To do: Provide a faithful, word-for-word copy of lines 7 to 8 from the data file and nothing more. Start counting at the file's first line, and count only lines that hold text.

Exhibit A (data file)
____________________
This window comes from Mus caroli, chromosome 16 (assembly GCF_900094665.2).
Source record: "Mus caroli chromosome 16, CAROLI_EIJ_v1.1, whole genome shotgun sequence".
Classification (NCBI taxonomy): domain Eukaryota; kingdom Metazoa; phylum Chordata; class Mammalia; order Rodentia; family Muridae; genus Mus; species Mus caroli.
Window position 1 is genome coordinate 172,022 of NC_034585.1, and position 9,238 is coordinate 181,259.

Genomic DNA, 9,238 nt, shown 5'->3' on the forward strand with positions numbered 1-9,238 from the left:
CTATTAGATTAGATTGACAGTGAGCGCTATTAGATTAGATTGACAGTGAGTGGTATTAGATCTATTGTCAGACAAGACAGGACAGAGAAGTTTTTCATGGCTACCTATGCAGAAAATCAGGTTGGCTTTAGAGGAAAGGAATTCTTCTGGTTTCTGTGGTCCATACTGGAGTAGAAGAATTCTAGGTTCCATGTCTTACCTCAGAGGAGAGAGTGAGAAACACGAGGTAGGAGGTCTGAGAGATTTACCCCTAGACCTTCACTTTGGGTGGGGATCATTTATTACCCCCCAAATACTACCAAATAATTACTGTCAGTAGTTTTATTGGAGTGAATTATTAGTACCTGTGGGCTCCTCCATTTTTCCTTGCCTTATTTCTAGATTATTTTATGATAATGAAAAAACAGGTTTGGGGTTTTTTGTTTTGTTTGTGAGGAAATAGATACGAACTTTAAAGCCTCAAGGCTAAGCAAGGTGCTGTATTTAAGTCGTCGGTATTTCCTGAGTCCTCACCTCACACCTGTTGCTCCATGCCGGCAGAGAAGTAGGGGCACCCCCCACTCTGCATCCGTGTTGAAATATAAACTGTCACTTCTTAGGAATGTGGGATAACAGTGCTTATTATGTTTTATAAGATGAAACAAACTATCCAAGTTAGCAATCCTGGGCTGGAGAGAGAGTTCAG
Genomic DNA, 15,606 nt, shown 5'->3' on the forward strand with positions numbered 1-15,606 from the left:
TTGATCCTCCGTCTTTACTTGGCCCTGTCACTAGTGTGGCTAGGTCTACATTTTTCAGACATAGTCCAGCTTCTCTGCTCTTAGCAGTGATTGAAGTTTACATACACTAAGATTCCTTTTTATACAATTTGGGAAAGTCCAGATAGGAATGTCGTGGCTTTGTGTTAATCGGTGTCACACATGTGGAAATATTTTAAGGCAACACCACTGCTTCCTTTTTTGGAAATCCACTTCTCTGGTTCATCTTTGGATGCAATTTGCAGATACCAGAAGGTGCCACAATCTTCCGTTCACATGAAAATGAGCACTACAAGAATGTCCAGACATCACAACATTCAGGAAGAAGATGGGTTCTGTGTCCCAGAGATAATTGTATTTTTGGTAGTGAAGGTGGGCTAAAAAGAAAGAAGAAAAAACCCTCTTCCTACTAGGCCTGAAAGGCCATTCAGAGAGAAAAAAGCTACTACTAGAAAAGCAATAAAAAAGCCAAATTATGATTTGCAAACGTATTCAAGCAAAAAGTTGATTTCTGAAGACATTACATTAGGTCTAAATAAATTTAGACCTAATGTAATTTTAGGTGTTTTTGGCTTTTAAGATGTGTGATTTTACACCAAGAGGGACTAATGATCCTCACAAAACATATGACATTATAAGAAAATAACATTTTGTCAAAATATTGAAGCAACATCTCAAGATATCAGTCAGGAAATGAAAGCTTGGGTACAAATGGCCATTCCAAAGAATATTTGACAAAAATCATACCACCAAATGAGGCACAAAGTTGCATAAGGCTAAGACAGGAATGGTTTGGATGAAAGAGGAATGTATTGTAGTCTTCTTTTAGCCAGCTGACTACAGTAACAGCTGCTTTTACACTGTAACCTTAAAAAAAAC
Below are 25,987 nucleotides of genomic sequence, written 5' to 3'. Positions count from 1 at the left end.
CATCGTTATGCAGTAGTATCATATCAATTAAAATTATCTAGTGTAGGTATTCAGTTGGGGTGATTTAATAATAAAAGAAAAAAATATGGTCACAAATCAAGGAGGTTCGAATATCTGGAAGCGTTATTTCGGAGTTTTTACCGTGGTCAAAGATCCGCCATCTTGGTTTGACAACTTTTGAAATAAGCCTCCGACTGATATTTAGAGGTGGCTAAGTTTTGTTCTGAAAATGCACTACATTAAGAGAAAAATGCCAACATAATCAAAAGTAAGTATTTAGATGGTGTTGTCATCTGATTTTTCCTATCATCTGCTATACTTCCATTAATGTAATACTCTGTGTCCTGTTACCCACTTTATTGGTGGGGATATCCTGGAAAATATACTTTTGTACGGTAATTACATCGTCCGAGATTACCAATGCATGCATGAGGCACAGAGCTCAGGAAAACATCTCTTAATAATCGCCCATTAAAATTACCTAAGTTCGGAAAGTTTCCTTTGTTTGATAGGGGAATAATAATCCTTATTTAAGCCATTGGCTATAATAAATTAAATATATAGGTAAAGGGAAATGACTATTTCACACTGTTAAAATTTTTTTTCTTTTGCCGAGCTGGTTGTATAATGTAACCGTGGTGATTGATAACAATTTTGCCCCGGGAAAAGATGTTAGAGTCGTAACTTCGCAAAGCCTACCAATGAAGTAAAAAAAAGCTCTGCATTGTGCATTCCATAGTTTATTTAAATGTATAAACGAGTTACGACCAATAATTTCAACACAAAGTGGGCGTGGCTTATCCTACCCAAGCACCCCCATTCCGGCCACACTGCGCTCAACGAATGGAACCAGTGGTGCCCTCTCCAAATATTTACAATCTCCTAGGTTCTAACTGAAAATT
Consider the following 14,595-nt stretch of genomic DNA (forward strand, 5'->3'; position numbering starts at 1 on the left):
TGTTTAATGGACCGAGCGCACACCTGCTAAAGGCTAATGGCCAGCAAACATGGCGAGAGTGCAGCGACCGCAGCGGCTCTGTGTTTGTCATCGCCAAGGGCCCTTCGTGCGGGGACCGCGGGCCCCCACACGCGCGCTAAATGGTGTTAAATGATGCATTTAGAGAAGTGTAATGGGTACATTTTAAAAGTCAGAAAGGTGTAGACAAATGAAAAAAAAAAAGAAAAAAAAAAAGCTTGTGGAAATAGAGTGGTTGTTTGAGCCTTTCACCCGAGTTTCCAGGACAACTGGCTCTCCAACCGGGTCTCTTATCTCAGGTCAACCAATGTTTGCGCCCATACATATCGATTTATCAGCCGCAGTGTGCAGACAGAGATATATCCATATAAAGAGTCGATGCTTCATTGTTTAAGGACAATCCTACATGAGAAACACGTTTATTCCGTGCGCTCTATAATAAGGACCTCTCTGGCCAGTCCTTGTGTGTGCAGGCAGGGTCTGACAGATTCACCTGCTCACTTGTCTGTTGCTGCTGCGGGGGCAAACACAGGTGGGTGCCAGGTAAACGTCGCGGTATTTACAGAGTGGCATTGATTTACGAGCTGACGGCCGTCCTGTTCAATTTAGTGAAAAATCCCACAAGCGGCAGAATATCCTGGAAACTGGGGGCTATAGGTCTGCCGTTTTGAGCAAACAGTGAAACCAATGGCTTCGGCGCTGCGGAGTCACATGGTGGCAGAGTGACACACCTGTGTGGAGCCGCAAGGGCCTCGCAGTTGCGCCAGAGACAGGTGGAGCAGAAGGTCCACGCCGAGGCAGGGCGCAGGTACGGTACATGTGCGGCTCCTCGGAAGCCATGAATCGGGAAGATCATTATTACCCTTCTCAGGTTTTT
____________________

Genomic DNA, 15,606 nt, shown 5'->3' on the forward strand with positions numbered 1-15,606 from the left:
TTGATCCTCCGTCTTTACTTGGCCCTGTCACTAGTGTGGCTAGGTCTACATTTTTCAGACATAGTCCAGCTTCTCTGCTCTTAGCAGTGATTGAAGTTTACATACACTAAGATTCCTTTTTATACAATTTGGGAAAGTCCAGATAGGAATGTCGTGGCTTTGTGTTAATCGGTGTCACACATGTGGAAATATTTTAAGGCAACACCACTGCTTCCTTTTTTGGAAATCCACTTCTCTGGTTCATCTTTGGATGCAATTTGCAGATACCAGAAGGTGCCACAATCTTCCGTTCACATGAAAATGAGCACTACAAGAATGTCCAGACATCACAACATTCAGGAAGAAGATGGGTTCTGTGTCCCAGAGATAATTGTATTTTTGGTAGTGAAGGTGGGCTAAAAAGAAAGAAGAAAAAACCCTCTTCCTACTAGGCCTGAAAGGCCATTCAGAGAGAAAAAAGCTACTACTAGAAAAGCAATAAAAAAGCCAAATTATGATTTGCAAACGTATTCAAGCAAAAAGTTGATTTCTGAAGACATTACATTAGGTCTAAATAAATTTAGACCTAATGTAATTTTAGGTGTTTTTGGCTTTTAAGATGTGTGATTTTACACCAAGAGGGACTAATGATCCTCACAAAACATATGACATTATAAGAAAATAACATTTTGTCAAAATATTGAAGCAACATCTCAAGATATCAGTCAGGAAATGAAAGCTTGGGTACAAATGGCCATTCCAAAGAATATTTGACAAAAATCATACCACCAAATGAGGCACAAAGTTGCATAAGGCTAAGACAGGAATGGTTTGGATGAAAGAGGAATGTATTGTAGTCTTCTTTTAGCCAGCTGACTACAGTAACAGCTGCTTTTACACTGTAACCTTAAAAAAAAC